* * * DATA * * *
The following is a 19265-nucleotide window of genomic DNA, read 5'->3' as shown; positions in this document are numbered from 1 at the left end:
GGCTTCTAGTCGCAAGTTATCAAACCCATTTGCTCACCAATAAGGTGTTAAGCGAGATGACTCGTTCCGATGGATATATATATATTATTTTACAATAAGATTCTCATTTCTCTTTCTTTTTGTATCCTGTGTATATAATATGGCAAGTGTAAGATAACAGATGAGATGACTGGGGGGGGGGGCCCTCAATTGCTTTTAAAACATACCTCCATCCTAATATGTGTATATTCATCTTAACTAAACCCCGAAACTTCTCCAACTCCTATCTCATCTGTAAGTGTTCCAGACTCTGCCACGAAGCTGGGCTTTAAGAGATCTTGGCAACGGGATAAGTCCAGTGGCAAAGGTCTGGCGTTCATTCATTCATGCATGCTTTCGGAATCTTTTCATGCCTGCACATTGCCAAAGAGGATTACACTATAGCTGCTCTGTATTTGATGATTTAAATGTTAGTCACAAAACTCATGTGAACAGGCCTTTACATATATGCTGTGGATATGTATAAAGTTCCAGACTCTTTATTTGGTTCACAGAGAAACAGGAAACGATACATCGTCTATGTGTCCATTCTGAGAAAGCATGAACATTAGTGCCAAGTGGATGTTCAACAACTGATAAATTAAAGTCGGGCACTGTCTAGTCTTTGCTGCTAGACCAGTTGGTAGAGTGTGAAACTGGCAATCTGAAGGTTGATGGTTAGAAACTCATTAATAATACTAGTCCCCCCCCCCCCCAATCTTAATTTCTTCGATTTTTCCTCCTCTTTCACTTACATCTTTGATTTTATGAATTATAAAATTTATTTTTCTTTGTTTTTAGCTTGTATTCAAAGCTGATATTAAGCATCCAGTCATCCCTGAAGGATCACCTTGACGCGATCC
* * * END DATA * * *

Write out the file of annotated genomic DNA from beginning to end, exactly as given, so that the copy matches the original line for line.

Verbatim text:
The following is a 19265-nucleotide window of genomic DNA, read 5'->3' as shown; positions in this document are numbered from 1 at the left end:
GGCTTCTAGTCGCAAGTTATCAAACCCATTTGCTCACCAATAAGGTGTTAAGCGAGATGACTCGTTCCGATGGATATATATATATTATTTTACAATAAGATTCTCATTTCTCTTTCTTTTTGTATCCTGTGTATATAATATGGCAAGTGTAAGATAACAGATGAGATGACTGGGGGGGGGGGCCCTCAATTGCTTTTAAAACATACCTCCATCCTAATATGTGTATATTCATCTTAACTAAACCCCGAAACTTCTCCAACTCCTATCTCATCTGTAAGTGTTCCAGACTCTGCCACGAAGCTGGGCTTTAAGAGATCTTGGCAACGGGATAAGTCCAGTGGCAAAGGTCTGGCGTTCATTCATTCATGCATGCTTTCGGAATCTTTTCATGCCTGCACATTGCCAAAGAGGATTACACTATAGCTGCTCTGTATTTGATGATTTAAATGTTAGTCACAAAACTCATGTGAACAGGCCTTTACATATATGCTGTGGATATGTATAAAGTTCCAGACTCTTTATTTGGTTCACAGAGAAACAGGAAACGATACATCGTCTATGTGTCCATTCTGAGAAAGCATGAACATTAGTGCCAAGTGGATGTTCAACAACTGATAAATTAAAGTCGGGCACTGTCTAGTCTTTGCTGCTAGACCAGTTGGTAGAGTGTGAAACTGGCAATCTGAAGGTTGATGGTTAGAAACTCATTAATAATACTAGTCCCCCCCCCCCCCAATCTTAATTTCTTCGATTTTTCCTCCTCTTTCACTTACATCTTTGATTTTATGAATTATAAAATTTATTTTTCTTTGTTTTTAGCTTGTATTCAAAGCTGATATTAAGCATCCAGTCATCCCTGAAGGATCACCTTGACGCGATCC